Flight of the bats
THE BATS were becoming pests. They had invaded our home on the bank of the Mighty Essequibo River and had decided to stay there. I wouldn’t mind if roosting was all they did. These creatures were also into interior decoration. Their dung with its putrid smell and ugly dark stains was everywhere. On the floor, carpet, shoes, clothes (which remained permanently stained) and anything that had the misfortune to lie under their place of residence.
The sudden appearance of two or three large bats heading directly towards you caused pandemonium at times. We would panic and duck hastily to avoid the dark ‘stealth bombers’. With unerring deftness, they would glide past you and onward to their next dark area for their feet-first rendezvous. Somehow, we had to get them out of our home.
Anthony and Michael, my eleven-year-old twin brothers, decided to catch them. After a few futile attempts to sneak up on the ‘critters’, the boys changed tactics. It was quite amusing to watch them silently advance on the bats. As soon as they got within three to four feet of the creatures, the bats baled out, often straight towards the ‘great hunters’. There was the expected dive for safety from the twins as the bats relocated.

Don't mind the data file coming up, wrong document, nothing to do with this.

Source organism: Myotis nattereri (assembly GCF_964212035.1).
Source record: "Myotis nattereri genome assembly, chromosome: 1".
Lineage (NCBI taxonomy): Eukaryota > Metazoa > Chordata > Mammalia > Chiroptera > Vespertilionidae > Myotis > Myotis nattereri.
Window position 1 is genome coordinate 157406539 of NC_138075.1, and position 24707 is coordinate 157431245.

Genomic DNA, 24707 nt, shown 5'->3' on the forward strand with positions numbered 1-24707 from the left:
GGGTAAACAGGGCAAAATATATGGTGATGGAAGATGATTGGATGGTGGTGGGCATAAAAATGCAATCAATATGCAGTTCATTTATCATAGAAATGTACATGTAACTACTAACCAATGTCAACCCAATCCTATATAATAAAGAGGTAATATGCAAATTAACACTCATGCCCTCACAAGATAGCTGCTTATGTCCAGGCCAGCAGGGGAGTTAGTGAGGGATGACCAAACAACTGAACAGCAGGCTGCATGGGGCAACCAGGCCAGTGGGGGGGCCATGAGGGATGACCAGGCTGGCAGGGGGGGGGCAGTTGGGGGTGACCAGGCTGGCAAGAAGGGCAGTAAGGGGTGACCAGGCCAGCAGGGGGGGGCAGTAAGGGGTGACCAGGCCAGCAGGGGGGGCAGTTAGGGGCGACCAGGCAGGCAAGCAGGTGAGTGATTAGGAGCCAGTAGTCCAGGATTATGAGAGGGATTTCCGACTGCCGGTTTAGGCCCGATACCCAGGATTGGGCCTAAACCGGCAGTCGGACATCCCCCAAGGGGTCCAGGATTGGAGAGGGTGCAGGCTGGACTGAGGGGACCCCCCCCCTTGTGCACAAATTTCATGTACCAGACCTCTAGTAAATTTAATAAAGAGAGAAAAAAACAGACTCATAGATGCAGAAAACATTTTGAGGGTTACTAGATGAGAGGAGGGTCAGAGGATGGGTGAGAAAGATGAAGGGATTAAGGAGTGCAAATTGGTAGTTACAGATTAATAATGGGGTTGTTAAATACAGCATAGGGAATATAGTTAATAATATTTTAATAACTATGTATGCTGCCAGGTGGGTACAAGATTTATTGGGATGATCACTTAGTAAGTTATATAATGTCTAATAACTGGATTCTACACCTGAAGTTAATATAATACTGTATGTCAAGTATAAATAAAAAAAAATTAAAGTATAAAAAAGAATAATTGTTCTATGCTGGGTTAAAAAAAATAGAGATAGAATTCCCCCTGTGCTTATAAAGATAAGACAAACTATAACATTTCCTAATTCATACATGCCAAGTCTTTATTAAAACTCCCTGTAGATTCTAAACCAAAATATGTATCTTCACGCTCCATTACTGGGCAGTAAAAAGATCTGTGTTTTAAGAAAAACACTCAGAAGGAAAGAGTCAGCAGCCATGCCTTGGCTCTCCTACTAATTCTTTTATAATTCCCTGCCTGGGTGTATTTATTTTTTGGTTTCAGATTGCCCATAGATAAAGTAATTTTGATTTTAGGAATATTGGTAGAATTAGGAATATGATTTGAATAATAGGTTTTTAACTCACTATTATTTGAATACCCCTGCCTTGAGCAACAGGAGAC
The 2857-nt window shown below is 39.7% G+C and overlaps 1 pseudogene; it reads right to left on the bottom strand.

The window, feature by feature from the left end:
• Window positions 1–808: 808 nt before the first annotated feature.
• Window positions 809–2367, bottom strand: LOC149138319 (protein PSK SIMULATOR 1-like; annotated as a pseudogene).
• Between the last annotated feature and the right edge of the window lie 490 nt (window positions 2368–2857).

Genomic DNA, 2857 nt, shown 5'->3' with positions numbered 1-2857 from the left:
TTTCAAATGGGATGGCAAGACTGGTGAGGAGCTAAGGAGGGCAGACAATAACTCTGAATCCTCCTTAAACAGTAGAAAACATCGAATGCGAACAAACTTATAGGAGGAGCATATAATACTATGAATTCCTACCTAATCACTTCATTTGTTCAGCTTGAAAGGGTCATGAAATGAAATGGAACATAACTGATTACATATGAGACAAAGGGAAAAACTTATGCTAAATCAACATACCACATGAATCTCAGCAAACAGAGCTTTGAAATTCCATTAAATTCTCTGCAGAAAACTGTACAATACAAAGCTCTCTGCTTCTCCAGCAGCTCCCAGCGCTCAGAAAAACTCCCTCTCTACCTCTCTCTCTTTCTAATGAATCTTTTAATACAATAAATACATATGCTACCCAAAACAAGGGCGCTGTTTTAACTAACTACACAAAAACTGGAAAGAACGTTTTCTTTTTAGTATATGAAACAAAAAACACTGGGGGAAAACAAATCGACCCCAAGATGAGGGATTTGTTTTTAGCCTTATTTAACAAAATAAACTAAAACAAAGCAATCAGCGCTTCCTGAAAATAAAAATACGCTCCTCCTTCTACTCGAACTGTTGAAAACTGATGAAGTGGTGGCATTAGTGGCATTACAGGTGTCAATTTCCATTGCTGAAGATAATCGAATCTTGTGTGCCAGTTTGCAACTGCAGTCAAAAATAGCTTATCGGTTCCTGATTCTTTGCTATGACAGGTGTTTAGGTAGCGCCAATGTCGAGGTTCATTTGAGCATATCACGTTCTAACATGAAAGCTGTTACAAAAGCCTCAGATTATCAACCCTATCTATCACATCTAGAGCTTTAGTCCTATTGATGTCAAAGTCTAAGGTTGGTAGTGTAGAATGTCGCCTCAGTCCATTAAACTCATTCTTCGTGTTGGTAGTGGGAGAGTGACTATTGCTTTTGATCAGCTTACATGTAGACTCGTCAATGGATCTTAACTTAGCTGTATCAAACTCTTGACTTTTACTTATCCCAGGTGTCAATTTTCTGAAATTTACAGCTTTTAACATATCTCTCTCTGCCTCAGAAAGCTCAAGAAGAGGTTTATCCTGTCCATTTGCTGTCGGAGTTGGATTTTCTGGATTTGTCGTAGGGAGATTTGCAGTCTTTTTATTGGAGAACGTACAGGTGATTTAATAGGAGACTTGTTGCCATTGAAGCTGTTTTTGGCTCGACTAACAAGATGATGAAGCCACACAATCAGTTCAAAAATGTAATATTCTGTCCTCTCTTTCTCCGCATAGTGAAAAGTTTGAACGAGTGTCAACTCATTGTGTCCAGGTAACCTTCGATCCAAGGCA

Their new plan of attack was a missile barrage. Slingshots were made, and pellets collected. The crack of shots rang out around our small house, and frightened bats scattered every-which way but outside. The girls screamed and fled. Mom dropped her favourite dish in the melee, and it smashed into irreparable pieces. The slingshots went and the bats stayed.
My uncle, who knew everything, paid us a visit. He directed us to use aluminum foil paper, cut them into strips, and tie these to the roof in the areas the bats frequented.
According to his ‘expert knowledge’, the bright colour and noise of the foil hitting each other — somewhat like chimes — would surely scare the bats away. This had a ring of confidence and authority, so we all chipped in, and soon had the place looking like a Chinese den. The next evening, everyone waited in anticipation of a bat rout.
When at last they appeared, it seemed to be working. They flew around in uncertainty and confusion, and we laughed heartily, sensing victory. By the next evening, the bats were happily roosting on the strips. So much for expert advice.
By now, we were fed up and thoroughly frustrated with the little progress we had made. We resorted to the unsophisticated approach. The brooms were kept in strategic locations, and when the bats were seen, we would grab the broom or anything handy and make violent swipes at our tormentors. Needless to say, the only things we hit were walls, roof, windows — one of which unfortunately broke, and sometimes any person in the vicinity of the battle.